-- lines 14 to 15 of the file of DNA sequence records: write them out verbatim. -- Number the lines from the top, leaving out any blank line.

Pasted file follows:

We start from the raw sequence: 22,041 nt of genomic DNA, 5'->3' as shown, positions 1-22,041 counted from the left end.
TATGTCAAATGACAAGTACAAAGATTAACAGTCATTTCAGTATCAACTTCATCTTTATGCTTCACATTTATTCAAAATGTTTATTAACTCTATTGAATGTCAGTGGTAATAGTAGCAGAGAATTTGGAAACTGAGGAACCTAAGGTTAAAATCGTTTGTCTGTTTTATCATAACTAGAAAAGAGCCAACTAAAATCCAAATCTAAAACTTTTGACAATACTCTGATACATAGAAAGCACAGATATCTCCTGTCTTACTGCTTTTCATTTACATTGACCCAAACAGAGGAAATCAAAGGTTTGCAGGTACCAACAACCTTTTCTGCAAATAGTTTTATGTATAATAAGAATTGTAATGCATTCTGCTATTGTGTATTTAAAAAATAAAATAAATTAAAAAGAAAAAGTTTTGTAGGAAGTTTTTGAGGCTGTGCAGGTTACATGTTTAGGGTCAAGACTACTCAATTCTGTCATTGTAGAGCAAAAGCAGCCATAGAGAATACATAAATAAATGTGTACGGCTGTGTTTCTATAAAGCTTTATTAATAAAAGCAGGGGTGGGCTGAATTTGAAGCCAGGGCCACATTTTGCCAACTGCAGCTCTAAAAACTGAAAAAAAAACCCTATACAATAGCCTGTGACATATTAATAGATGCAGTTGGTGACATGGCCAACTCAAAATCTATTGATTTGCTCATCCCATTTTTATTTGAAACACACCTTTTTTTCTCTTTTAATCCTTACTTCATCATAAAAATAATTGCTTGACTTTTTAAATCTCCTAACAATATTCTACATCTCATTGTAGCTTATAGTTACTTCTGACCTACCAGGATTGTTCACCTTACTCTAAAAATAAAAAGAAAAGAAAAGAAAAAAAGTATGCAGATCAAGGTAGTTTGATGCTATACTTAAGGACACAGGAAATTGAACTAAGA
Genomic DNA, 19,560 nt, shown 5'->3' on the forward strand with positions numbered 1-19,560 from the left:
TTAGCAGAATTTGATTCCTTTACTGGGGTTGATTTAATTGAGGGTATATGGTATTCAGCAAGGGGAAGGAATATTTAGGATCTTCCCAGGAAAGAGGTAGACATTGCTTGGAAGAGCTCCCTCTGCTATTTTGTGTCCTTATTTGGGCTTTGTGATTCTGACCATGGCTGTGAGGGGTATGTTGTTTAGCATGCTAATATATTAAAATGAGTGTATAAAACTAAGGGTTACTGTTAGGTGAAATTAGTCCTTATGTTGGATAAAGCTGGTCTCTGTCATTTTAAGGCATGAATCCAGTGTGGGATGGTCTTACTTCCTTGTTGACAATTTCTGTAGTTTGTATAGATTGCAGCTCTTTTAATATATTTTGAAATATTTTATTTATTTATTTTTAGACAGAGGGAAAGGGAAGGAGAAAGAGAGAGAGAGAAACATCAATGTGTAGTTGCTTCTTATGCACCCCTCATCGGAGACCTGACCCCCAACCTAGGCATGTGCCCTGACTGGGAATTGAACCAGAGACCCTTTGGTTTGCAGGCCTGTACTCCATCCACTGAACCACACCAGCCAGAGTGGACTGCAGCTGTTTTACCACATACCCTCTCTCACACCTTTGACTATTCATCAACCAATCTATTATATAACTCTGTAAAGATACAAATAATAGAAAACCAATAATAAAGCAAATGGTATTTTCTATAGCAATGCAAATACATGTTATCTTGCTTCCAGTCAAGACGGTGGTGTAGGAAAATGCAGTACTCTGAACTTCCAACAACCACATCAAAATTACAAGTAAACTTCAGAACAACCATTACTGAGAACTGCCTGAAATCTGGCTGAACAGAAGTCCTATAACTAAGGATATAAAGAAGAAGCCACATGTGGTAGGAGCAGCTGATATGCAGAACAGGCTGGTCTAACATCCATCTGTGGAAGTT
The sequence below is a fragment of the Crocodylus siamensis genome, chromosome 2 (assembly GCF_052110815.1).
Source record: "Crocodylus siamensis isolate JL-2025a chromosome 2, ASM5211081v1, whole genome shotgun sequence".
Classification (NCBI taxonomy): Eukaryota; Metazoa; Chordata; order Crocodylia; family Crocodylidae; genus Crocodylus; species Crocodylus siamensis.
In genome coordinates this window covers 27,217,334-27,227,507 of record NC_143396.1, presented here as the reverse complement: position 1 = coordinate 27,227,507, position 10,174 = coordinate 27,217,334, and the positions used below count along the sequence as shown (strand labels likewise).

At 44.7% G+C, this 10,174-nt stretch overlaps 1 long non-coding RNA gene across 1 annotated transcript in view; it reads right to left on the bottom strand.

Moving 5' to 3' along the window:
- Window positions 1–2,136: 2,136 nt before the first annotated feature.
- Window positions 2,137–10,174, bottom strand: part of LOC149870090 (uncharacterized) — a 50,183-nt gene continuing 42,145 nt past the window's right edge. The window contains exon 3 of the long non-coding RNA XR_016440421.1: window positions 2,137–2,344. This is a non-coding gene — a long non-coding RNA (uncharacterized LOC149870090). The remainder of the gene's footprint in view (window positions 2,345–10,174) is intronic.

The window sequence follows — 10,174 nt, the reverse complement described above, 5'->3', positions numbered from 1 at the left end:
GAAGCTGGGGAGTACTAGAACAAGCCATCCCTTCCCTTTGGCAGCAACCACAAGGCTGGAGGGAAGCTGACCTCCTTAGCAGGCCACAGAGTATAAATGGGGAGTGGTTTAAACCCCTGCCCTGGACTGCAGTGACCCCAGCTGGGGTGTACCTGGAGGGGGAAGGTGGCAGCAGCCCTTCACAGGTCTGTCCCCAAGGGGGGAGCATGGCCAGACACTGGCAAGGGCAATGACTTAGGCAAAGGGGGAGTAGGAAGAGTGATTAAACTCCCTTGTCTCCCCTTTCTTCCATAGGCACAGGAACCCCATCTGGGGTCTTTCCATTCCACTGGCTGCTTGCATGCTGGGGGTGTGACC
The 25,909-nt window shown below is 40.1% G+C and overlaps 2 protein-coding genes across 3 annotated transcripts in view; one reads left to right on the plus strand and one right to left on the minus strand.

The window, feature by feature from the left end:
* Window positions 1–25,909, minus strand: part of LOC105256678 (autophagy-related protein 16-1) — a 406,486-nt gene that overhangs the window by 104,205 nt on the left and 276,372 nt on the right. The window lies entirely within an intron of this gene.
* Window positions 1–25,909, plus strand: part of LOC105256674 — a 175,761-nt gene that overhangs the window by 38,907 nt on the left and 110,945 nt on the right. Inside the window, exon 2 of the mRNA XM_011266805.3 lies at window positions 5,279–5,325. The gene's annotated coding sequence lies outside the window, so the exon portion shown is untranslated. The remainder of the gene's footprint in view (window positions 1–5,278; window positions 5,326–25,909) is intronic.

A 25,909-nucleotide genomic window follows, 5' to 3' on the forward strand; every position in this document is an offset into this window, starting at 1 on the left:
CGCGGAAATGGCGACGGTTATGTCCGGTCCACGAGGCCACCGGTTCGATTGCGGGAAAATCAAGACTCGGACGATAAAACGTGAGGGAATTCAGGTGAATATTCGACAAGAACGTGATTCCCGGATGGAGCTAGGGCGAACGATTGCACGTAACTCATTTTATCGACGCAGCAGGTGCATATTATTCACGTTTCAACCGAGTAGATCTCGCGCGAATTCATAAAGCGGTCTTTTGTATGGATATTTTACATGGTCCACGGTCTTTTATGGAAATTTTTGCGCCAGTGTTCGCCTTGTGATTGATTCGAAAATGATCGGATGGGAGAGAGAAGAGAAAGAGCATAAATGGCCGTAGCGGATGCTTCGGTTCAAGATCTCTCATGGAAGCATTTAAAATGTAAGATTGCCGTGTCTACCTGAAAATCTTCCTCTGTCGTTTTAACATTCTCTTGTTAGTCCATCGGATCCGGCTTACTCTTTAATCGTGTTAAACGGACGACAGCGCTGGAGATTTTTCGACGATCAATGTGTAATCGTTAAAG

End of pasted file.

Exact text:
GAAGCTGGGGAGTACTAGAACAAGCCATCCCTTCCCTTTGGCAGCAACCACAAGGCTGGAGGGAAGCTGACCTCCTTAGCAGGCCACAGAGTATAAATGGGGAGTGGTTTAAACCCCTGCCCTGGACTGCAGTGACCCCAGCTGGGGTGTACCTGGAGGGGGAAGGTGGCAGCAGCCCTTCACAGGTCTGTCCCCAAGGGGGGAGCATGGCCAGACACTGGCAAGGGCAATGACTTAGGCAAAGGGGGAGTAGGAAGAGTGATTAAACTCCCTTGTCTCCCCTTTCTTCCATAGGCACAGGAACCCCATCTGGGGTCTTTCCATTCCACTGGCTGCTTGCATGCTGGGGGTGTGACC
The 25,909-nt window shown below is 40.1% G+C and overlaps 2 protein-coding genes across 3 annotated transcripts in view; one reads left to right on the plus strand and one right to left on the minus strand.